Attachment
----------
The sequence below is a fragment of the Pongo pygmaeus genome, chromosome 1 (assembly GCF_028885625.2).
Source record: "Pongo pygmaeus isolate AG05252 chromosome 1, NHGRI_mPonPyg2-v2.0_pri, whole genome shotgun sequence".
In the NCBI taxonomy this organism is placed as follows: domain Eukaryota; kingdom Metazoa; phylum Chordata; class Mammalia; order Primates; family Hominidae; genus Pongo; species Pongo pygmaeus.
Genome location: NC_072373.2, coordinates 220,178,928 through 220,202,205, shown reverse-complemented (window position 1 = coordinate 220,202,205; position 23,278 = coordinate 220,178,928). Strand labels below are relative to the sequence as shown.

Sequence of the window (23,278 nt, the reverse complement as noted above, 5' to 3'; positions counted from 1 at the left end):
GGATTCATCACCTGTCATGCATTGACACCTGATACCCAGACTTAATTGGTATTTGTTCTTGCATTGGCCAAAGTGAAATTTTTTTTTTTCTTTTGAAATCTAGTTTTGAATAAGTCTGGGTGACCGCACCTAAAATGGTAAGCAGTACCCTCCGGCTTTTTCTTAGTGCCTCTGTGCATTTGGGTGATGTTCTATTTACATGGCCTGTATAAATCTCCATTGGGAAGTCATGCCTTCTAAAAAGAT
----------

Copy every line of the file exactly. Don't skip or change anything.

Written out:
The sequence below is a fragment of the Pongo pygmaeus genome, chromosome 1 (assembly GCF_028885625.2).
Source record: "Pongo pygmaeus isolate AG05252 chromosome 1, NHGRI_mPonPyg2-v2.0_pri, whole genome shotgun sequence".
In the NCBI taxonomy this organism is placed as follows: domain Eukaryota; kingdom Metazoa; phylum Chordata; class Mammalia; order Primates; family Hominidae; genus Pongo; species Pongo pygmaeus.
Genome location: NC_072373.2, coordinates 220,178,928 through 220,202,205, shown reverse-complemented (window position 1 = coordinate 220,202,205; position 23,278 = coordinate 220,178,928). Strand labels below are relative to the sequence as shown.

Sequence of the window (23,278 nt, the reverse complement as noted above, 5' to 3'; positions counted from 1 at the left end):
GGATTCATCACCTGTCATGCATTGACACCTGATACCCAGACTTAATTGGTATTTGTTCTTGCATTGGCCAAAGTGAAATTTTTTTTTTTCTTTTGAAATCTAGTTTTGAATAAGTCTGGGTGACCGCACCTAAAATGGTAAGCAGTACCCTCCGGCTTTTTCTTAGTGCCTCTGTGCATTTGGGTGATGTTCTATTTACATGGCCTGTATAAATCTCCATTGGGAAGTCATGCCTTCTAAAAAGAT